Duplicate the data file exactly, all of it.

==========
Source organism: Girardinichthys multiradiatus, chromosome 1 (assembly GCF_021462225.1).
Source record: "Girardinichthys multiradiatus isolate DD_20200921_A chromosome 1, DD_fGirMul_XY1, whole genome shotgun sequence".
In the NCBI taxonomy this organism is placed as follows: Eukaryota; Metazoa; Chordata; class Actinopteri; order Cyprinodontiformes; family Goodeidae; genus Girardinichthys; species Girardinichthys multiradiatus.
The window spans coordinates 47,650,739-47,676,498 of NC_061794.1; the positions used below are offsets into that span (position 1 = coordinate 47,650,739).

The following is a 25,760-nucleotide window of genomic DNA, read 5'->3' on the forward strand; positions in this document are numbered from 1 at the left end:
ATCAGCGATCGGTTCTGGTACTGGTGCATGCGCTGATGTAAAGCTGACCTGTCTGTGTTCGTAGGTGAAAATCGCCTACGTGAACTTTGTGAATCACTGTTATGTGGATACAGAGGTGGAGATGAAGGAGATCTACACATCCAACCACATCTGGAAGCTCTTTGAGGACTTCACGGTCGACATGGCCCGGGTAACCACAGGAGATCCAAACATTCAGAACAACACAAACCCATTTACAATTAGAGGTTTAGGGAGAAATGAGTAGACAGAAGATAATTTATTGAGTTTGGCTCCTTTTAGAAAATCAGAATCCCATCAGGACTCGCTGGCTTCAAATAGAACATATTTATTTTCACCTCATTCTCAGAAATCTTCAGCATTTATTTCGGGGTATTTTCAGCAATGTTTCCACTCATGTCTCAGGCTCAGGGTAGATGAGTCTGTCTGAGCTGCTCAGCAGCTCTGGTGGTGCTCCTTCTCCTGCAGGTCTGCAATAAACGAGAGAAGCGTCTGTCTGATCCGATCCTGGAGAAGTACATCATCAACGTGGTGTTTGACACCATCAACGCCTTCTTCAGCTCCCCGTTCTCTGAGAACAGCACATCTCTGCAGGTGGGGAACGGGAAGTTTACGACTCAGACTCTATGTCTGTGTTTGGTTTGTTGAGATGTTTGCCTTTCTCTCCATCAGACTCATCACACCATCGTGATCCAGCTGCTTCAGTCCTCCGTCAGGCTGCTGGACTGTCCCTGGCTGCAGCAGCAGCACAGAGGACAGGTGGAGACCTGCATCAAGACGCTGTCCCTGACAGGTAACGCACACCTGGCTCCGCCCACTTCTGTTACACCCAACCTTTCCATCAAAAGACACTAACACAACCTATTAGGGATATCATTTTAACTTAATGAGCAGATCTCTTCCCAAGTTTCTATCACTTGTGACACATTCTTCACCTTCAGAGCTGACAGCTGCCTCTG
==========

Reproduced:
Source organism: Girardinichthys multiradiatus, chromosome 1 (assembly GCF_021462225.1).
Source record: "Girardinichthys multiradiatus isolate DD_20200921_A chromosome 1, DD_fGirMul_XY1, whole genome shotgun sequence".
In the NCBI taxonomy this organism is placed as follows: Eukaryota; Metazoa; Chordata; class Actinopteri; order Cyprinodontiformes; family Goodeidae; genus Girardinichthys; species Girardinichthys multiradiatus.
The window spans coordinates 47,650,739-47,676,498 of NC_061794.1; the positions used below are offsets into that span (position 1 = coordinate 47,650,739).

The following is a 25,760-nucleotide window of genomic DNA, read 5'->3' on the forward strand; positions in this document are numbered from 1 at the left end:
ATCAGCGATCGGTTCTGGTACTGGTGCATGCGCTGATGTAAAGCTGACCTGTCTGTGTTCGTAGGTGAAAATCGCCTACGTGAACTTTGTGAATCACTGTTATGTGGATACAGAGGTGGAGATGAAGGAGATCTACACATCCAACCACATCTGGAAGCTCTTTGAGGACTTCACGGTCGACATGGCCCGGGTAACCACAGGAGATCCAAACATTCAGAACAACACAAACCCATTTACAATTAGAGGTTTAGGGAGAAATGAGTAGACAGAAGATAATTTATTGAGTTTGGCTCCTTTTAGAAAATCAGAATCCCATCAGGACTCGCTGGCTTCAAATAGAACATATTTATTTTCACCTCATTCTCAGAAATCTTCAGCATTTATTTCGGGGTATTTTCAGCAATGTTTCCACTCATGTCTCAGGCTCAGGGTAGATGAGTCTGTCTGAGCTGCTCAGCAGCTCTGGTGGTGCTCCTTCTCCTGCAGGTCTGCAATAAACGAGAGAAGCGTCTGTCTGATCCGATCCTGGAGAAGTACATCATCAACGTGGTGTTTGACACCATCAACGCCTTCTTCAGCTCCCCGTTCTCTGAGAACAGCACATCTCTGCAGGTGGGGAACGGGAAGTTTACGACTCAGACTCTATGTCTGTGTTTGGTTTGTTGAGATGTTTGCCTTTCTCTCCATCAGACTCATCACACCATCGTGATCCAGCTGCTTCAGTCCTCCGTCAGGCTGCTGGACTGTCCCTGGCTGCAGCAGCAGCACAGAGGACAGGTGGAGACCTGCATCAAGACGCTGTCCCTGACAGGTAACGCACACCTGGCTCCGCCCACTTCTGTTACACCCAACCTTTCCATCAAAAGACACTAACACAACCTATTAGGGATATCATTTTAACTTAATGAGCAGATCTCTTCCCAAGTTTCTATCACTTGTGACACATTCTTCACCTTCAGAGCTGACAGCTGCCTCTG